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The Lord works in mysterious ways

By Ted Richardson

A FEW weeks ago, a seafarer was medevacked off a ship.

He was diagnosed with the late stages of leukaemia. His outcome is uncertain.

A shipping company brought his wife, Divine, out from the Philippines to help build his spirits.

Our pastoral care team has spent a great deal of time working with Divine and her husband Armando at the Royal Brisbane Hospital. Rosie Jones, a Filipino staff member of the Apostleship of the Sea, was the primary person helping Divine with her hospital visits and with her emotional needs.

Recently, Divine lost her father-in-law, Armando’s father, who died back in the Philippines, adding to the trauma that the family was going through.

Capuchin Father John Spiteri went to the hospital to anoint Armando, as his condition worsened and he was placed in intensive care.

At the same time this was happening, our Rosie was heading back to the Philippines for a 10-day break with her husband and son and to reunite with her own family.

On Friday, February 5, Rosie phoned our Brisbane office from the Philippines to say that she had arrived safely and was waiting in Manila Airport for her flight to Mindanao, about two hours later.

If you have ever been to Manila Airport, there are thousands of people swarming through the terminal, catching planes to various destinations and it is one of the busiest airports in the world.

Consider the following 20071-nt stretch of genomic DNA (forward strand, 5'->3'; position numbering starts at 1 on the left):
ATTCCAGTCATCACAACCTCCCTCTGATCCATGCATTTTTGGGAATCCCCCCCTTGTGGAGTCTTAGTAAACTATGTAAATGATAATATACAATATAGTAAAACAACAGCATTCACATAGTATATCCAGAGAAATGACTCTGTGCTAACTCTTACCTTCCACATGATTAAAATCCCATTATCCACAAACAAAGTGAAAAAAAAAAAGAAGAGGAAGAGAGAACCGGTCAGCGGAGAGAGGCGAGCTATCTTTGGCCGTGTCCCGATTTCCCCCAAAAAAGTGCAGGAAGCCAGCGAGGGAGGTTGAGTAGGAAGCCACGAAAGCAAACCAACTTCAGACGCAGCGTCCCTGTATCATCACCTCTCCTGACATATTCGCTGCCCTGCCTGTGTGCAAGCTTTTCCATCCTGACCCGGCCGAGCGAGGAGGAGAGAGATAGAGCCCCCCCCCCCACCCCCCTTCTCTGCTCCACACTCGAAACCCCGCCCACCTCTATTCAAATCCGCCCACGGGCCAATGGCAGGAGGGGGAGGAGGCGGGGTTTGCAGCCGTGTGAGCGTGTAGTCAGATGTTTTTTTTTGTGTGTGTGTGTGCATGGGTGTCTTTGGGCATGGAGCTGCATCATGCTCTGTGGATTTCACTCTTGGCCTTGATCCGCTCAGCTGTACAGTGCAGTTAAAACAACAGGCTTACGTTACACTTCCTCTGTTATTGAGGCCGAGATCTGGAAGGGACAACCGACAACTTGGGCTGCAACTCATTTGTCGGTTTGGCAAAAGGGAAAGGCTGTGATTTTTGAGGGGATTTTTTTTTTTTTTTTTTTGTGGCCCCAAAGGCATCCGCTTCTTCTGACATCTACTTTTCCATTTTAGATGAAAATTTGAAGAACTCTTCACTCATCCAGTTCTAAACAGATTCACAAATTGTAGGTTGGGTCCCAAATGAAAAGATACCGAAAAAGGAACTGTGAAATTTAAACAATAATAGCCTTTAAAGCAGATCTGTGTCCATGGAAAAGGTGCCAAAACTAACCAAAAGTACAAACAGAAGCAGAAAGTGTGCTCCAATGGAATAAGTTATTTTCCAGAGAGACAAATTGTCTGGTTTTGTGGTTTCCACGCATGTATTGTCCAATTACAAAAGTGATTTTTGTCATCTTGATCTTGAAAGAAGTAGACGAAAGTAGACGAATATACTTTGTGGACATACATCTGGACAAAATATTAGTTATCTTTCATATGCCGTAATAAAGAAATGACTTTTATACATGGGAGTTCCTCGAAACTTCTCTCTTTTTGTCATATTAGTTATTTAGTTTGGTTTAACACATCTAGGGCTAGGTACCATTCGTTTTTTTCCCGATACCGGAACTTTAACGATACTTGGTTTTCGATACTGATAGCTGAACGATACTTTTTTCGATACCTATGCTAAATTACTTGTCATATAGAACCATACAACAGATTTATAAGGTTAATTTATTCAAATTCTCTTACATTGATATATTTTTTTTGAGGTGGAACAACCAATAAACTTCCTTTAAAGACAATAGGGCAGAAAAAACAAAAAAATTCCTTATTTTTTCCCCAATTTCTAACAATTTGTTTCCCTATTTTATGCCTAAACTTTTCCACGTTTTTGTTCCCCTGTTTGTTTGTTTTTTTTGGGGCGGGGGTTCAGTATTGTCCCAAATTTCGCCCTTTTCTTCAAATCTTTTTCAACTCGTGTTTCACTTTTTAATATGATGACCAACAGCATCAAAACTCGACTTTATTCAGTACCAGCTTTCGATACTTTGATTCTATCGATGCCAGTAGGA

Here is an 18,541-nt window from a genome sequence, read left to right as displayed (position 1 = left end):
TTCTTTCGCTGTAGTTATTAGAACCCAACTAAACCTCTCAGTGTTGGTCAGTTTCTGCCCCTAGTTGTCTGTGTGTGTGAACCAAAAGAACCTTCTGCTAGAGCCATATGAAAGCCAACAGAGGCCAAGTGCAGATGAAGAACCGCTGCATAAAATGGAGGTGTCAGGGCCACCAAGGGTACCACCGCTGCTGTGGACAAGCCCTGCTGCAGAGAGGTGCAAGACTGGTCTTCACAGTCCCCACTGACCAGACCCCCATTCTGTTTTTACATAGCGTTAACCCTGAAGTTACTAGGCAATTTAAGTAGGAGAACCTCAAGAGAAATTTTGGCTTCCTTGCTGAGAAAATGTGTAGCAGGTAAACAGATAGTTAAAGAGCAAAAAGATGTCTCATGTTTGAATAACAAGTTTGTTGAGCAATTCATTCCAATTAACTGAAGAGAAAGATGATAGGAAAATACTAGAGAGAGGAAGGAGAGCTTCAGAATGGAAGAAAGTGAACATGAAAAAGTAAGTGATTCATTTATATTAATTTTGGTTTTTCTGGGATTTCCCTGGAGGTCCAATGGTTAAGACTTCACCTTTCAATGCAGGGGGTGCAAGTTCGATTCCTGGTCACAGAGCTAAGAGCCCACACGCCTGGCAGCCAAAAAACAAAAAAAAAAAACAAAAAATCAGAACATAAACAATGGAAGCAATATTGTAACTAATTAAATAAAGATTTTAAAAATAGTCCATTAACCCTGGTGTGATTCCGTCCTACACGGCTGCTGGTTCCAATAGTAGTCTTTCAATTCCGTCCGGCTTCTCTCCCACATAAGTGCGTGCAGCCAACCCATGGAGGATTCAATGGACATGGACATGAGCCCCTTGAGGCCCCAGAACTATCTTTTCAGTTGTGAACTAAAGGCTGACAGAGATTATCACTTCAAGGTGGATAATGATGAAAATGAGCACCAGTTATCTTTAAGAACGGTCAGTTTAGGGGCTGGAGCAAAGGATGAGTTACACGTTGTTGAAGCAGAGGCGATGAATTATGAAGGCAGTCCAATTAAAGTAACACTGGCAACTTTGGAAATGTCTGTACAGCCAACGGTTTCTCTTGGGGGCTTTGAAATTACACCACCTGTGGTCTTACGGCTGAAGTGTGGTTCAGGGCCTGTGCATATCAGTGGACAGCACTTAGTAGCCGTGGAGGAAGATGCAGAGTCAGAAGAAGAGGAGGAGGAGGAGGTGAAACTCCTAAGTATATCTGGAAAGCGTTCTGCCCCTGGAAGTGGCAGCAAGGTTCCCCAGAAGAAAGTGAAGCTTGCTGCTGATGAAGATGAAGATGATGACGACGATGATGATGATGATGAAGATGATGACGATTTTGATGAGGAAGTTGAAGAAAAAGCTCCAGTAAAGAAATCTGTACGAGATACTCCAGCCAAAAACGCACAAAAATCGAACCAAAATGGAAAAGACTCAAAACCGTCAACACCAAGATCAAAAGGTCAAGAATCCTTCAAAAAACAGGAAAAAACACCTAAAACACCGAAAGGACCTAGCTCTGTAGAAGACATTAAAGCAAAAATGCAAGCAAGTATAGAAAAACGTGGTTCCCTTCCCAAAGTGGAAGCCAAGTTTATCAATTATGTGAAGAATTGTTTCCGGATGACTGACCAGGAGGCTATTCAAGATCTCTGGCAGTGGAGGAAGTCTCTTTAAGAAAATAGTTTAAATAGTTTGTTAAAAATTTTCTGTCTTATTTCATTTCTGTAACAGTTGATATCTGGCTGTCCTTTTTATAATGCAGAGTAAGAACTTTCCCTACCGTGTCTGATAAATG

I suggested to Rosie that she go and have a cup of coffee to fill in the time before her flight.

Rosie Jones and Armando's sister at Manila Airport.

Time of support: Rosie Jones and a family member of a sick seafarer in Brisbane, who met at Manila Airport.

A mere 30 minutes later, Rosie called again but this time she was in tears.

I asked what was wrong? Had they cancelled the flight? Had she lost her luggage? All sorts of problems raced through my mind.

Then she told me her story.

While she was having her coffee, a young Filipino woman sat down beside her and asked.

“Have you come in from abroad or are you just waiting for a plane to go home?”

Rosie replied, “I have just flown in from Australia.” The young lady said, “From where?” Rosie told her, “Brisbane”. And the young girl said, “I have a brother in Brisbane.”

The conversation went on and it turned out that this young lady was the sister of Armando.

She knew he was in hospital and that his wife had gone to Australia to be with him, but did not know much about what had happened to him. Rosie had photographs in her phone of both Armando and his wife and was able to show her.

Rosie got her phone number and texted her all of the photos, so that she could show the rest of the family at the father’s funeral. Our pastoral care does not usually reach out quite this well.  It needs the help of the Holy Spirit, to put us in the right place at the right time.

So when I say that God works in mysterious ways and you look at the many tens of thousands of people passing through a major airport at that particular time on that day, the fact that you come together with a family member of a very ill seafarer, what other explanation could you possibly come up with?

If you are going to say sheer luck, the odds would have to be in the trillions to one.

Ted Richardson is the director of Stella Maris Apostleship of the Sea Brisbane, a ministry of Centacare Brisbane.

Written by: Guest Contributor
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